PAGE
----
Ever since reasonably priced drones equipped with stunning features have hit the shelves, drone lights are being used to lit up scenes and subjects by employing flashes and high-intensity LED lights as part of an emerging trend. If you are interested in getting to know about the latest experimentation, watch this 2.5-minute short film titled “memories”. The short film was entirely illuminated with drone lights.
Tim Sessler, Cinematographer at Brooklyn Aerials, believes this to be an innovative approach to film lighting with regard to technology as well as creative aspects. He says that this technique paves the way for a very convenient set up with a very tiny crew and also forging some otherworldly light effects as if they have been painted by professionals and never witnessed before.
Sessler along with his crew, captured the world’s first drone video to use the dolly zoom (also known as Vertigo Effect) to come up with this mind-bending video.
The team had to overcome a critical challenge in this regard to accomplish this project.
Sessler elaborates that the drone lights were hard mounted so all movements associated with a drone were to be translated into the light. This is, in his opinion, is not that big an issue while flying (it can be ignored) but when it comes to a static shot, every little movement of a drone can lead to a shift of the light beam which can be quite distracting.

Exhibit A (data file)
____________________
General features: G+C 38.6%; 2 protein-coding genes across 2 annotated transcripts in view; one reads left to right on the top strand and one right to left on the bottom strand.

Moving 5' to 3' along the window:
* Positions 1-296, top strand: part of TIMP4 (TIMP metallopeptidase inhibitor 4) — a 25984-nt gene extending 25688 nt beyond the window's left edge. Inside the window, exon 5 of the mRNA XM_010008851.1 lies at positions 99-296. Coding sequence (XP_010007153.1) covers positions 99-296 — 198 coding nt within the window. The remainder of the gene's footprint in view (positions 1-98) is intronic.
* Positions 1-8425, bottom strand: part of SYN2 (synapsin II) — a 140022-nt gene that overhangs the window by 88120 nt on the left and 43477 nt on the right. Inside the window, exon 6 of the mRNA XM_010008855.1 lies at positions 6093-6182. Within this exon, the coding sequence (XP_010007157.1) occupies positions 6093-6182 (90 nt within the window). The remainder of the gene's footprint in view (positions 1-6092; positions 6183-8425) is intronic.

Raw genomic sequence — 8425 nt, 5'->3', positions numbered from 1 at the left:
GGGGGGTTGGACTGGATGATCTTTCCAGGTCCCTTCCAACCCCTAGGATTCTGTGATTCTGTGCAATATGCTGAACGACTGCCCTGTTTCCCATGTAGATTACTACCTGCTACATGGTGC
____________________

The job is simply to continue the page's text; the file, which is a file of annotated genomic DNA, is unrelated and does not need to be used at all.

This was overcome by mounting myriad 100W LED chips onto MoVI stabilization systems to ensure that the light beams remained stable while drones zipped around in the sky.
So, the crew ended up developing three drone lights: a 900W floodlight supported on a MoVI M15, a 400W spotlight with parabolic reflectors on a MoVI M15, and a Maxa Beam Xenon light with a spot as narrow as 1 degree on a MoVI M10.
Sessler adds that the crucial question at that point in time was how a drone light could be used in a unique way and how could it be used to replace conventional film lighting, subtly as well as imaginatively?
The crew had multiple ideas in mind such as using the drone light as a static key light or overhead static spotlight or revolving or moving key light or static panning spotlight or painterly light for creative effects.
Sessler opines that this kind of lighting could redefine the film industry and open new vistas of opportunities for indie cinematographers as well as high-end feature films, advertisements, and music videos. He remains optimistic that this technology has a massive role to play in the future.
Speaking of photographs, make sure that you look into the amp drone photography via drone lights today.